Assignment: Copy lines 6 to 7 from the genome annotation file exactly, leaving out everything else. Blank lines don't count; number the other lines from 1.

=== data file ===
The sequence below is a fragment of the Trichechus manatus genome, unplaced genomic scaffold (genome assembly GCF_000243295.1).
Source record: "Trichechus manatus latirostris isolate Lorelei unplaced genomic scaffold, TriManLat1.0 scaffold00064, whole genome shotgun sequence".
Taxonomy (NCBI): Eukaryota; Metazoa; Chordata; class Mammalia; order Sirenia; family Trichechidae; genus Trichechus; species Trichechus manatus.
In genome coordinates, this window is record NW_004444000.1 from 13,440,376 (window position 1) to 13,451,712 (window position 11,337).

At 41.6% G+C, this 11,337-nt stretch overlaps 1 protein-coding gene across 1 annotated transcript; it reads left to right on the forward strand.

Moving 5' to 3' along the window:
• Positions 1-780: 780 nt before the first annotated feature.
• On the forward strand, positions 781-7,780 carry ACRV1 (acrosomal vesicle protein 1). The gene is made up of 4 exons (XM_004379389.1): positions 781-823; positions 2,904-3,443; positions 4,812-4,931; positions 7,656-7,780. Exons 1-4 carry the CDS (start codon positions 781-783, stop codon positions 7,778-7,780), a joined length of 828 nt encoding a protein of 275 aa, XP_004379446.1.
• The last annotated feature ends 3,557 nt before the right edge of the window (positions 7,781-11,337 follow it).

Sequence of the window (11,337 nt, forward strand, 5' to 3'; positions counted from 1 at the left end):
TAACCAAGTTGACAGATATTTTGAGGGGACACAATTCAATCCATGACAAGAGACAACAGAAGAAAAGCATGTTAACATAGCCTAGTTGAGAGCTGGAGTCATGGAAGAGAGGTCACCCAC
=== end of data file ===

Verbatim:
Moving 5' to 3' along the window:
• Positions 1-780: 780 nt before the first annotated feature.